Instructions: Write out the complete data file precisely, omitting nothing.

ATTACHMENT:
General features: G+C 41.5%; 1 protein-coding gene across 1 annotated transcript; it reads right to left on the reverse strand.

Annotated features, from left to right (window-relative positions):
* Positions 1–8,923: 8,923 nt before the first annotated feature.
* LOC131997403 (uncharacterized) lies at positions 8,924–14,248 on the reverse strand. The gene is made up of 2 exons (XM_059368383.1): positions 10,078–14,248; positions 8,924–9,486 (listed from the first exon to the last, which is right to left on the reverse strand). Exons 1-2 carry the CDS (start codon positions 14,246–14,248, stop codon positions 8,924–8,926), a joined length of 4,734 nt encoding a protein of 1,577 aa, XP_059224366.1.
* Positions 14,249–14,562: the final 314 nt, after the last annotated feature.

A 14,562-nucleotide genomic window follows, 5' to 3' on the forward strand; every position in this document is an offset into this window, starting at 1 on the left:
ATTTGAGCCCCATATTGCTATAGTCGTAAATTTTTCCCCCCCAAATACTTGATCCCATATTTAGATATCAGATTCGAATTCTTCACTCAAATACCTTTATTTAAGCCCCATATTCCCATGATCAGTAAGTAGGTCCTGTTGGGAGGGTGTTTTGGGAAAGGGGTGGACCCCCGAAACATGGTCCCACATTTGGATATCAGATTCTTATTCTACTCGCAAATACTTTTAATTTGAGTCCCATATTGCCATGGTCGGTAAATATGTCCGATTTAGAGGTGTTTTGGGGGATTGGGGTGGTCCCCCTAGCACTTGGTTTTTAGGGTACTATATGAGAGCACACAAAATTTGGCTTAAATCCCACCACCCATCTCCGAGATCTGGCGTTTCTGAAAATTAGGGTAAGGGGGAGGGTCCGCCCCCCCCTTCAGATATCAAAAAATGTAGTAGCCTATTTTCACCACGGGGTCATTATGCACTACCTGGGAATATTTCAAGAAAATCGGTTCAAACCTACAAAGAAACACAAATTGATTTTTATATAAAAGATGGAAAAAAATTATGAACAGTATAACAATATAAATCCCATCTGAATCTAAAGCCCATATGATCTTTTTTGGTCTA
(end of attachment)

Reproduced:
General features: G+C 41.5%; 1 protein-coding gene across 1 annotated transcript; it reads right to left on the reverse strand.

Annotated features, from left to right (window-relative positions):
* Positions 1–8,923: 8,923 nt before the first annotated feature.
* LOC131997403 (uncharacterized) lies at positions 8,924–14,248 on the reverse strand. The gene is made up of 2 exons (XM_059368383.1): positions 10,078–14,248; positions 8,924–9,486 (listed from the first exon to the last, which is right to left on the reverse strand). Exons 1-2 carry the CDS (start codon positions 14,246–14,248, stop codon positions 8,924–8,926), a joined length of 4,734 nt encoding a protein of 1,577 aa, XP_059224366.1.
* Positions 14,249–14,562: the final 314 nt, after the last annotated feature.

A 14,562-nucleotide genomic window follows, 5' to 3' on the forward strand; every position in this document is an offset into this window, starting at 1 on the left:
ATTTGAGCCCCATATTGCTATAGTCGTAAATTTTTCCCCCCCAAATACTTGATCCCATATTTAGATATCAGATTCGAATTCTTCACTCAAATACCTTTATTTAAGCCCCATATTCCCATGATCAGTAAGTAGGTCCTGTTGGGAGGGTGTTTTGGGAAAGGGGTGGACCCCCGAAACATGGTCCCACATTTGGATATCAGATTCTTATTCTACTCGCAAATACTTTTAATTTGAGTCCCATATTGCCATGGTCGGTAAATATGTCCGATTTAGAGGTGTTTTGGGGGATTGGGGTGGTCCCCCTAGCACTTGGTTTTTAGGGTACTATATGAGAGCACACAAAATTTGGCTTAAATCCCACCACCCATCTCCGAGATCTGGCGTTTCTGAAAATTAGGGTAAGGGGGAGGGTCCGCCCCCCCCTTCAGATATCAAAAAATGTAGTAGCCTATTTTCACCACGGGGTCATTATGCACTACCTGGGAATATTTCAAGAAAATCGGTTCAAACCTACAAAGAAACACAAATTGATTTTTATATAAAAGATGGAAAAAAATTATGAACAGTATAACAATATAAATCCCATCTGAATCTAAAGCCCATATGATCTTTTTTGGTCTA